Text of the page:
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Presentation language

This document deals with the formatting of data in an external representation. The following very basic and somewhat casually defined presentation syntax will be used. The syntax draws from several sources in its structure. Although it resembles the programming language 'C' in its syntax and XDR [XDR] in both its syntax and intent, it would be risky to draw too many parallels. The purpose of this presentation language is to document SSL only, not to have general application beyond that particular goal.

6.1 Basic block size

The representation of all data items is explicitly specified. The basic data block size is one byte (i.e. 8 bits). Multiple byte data items are concatenations of bytes, from left to right, from top to bottom. From the bytestream a multi-byte item (a numeric in the example) is formed (using C notation) by:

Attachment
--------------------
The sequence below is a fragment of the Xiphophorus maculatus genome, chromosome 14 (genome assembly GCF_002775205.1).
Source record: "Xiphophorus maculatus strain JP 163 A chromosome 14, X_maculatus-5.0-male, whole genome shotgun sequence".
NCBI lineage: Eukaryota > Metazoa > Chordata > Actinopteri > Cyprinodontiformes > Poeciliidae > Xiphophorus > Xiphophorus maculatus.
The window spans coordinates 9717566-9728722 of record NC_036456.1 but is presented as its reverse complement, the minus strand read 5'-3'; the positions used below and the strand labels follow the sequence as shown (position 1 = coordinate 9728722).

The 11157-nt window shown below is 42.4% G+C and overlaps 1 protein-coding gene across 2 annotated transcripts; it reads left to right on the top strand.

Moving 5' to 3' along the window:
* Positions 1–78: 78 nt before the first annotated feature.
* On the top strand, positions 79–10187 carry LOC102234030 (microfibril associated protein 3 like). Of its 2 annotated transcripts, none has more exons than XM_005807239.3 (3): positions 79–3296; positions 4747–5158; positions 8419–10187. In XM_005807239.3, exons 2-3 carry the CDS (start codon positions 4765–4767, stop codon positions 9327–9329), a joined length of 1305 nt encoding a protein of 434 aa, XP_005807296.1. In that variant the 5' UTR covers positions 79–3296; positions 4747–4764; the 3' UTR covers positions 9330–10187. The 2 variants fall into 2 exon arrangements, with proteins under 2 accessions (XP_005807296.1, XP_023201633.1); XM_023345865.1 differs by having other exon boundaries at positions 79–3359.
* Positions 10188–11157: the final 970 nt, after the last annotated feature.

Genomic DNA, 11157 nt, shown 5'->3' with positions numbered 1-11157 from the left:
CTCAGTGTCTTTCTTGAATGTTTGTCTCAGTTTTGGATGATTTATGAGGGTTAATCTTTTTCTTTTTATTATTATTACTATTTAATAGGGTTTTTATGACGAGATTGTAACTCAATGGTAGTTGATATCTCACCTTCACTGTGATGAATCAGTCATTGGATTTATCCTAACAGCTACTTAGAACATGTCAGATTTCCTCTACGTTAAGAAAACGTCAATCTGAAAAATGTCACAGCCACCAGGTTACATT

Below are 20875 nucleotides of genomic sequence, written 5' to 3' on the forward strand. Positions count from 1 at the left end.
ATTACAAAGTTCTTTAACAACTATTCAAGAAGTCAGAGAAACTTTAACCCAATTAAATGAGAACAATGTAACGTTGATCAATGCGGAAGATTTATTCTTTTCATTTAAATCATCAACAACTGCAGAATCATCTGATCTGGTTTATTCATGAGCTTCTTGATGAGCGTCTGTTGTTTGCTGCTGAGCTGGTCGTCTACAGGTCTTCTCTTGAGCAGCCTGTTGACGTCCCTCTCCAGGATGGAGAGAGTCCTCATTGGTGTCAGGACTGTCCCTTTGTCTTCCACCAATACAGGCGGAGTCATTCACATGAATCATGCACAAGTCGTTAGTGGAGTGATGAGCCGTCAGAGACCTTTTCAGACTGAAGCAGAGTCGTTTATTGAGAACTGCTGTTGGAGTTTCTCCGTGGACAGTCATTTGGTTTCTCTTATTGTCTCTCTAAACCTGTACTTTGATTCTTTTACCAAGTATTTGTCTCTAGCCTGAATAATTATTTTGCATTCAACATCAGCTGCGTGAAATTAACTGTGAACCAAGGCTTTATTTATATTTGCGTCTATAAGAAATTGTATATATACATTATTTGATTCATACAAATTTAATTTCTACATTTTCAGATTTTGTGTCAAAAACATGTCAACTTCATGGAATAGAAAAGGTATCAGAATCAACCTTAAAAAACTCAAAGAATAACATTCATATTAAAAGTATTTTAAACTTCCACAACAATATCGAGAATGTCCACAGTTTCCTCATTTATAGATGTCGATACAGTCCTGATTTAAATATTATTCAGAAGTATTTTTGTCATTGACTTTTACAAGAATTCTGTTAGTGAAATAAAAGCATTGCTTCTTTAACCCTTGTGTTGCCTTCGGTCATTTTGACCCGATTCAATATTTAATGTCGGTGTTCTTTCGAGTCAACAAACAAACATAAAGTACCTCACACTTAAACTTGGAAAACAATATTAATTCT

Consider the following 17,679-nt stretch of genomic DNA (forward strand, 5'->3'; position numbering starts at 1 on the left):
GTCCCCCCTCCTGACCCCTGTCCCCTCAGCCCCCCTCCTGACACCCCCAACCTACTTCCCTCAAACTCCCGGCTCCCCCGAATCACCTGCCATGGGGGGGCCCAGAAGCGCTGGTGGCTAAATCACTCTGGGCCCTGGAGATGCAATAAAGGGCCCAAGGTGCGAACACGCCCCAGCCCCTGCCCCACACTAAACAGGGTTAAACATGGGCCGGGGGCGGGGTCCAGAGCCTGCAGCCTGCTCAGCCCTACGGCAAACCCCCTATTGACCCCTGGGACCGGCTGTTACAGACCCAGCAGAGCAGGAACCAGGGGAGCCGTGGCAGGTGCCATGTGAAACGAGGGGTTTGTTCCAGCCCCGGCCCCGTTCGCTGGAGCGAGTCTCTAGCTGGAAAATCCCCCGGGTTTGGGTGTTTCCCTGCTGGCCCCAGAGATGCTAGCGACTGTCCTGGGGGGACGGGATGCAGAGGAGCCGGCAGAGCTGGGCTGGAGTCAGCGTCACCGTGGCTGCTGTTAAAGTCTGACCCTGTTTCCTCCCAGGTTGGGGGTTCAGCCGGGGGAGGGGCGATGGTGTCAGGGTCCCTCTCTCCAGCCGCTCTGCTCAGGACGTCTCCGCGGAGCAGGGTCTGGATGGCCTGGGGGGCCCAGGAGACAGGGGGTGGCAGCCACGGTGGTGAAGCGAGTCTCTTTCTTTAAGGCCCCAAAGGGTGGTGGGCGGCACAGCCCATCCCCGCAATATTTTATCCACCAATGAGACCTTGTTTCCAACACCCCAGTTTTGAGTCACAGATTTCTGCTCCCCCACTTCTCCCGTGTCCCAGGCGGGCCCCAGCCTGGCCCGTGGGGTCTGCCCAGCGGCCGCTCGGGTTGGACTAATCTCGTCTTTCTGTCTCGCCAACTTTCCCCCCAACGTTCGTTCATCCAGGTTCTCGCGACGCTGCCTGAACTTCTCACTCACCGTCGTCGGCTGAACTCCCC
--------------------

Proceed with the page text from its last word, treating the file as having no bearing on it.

value = (byte[0] << 8*(n-1)) | (byte[1] << 8*(n-2)) | ... | byte[n-1];

This byte ordering for multi-byte values is the commonplace network byte order or big endian format.

6.2 Miscellaneous

Comments begin with "/*" and end with "*/".

Optional components are denoted by enclosing them in italic "[ ]" brackets.

Single byte entities containing uninterpreted data are of type opaque.

6.3 Vectors

A vector (single dimensioned array) is a stream of homogeneous data elements. The size of the vector may be specified at documentation time or left unspecified until runtime. In either case the length declares the number of bytes, not the number of elements, in the vector.

The syntax for specifying a new type T' that is a fixed length vector of type T is

T T'[n];

Here T' occupies n bytes in the data stream, where n is a multiple of the size of T. The length of the vector is not included in the encoded stream.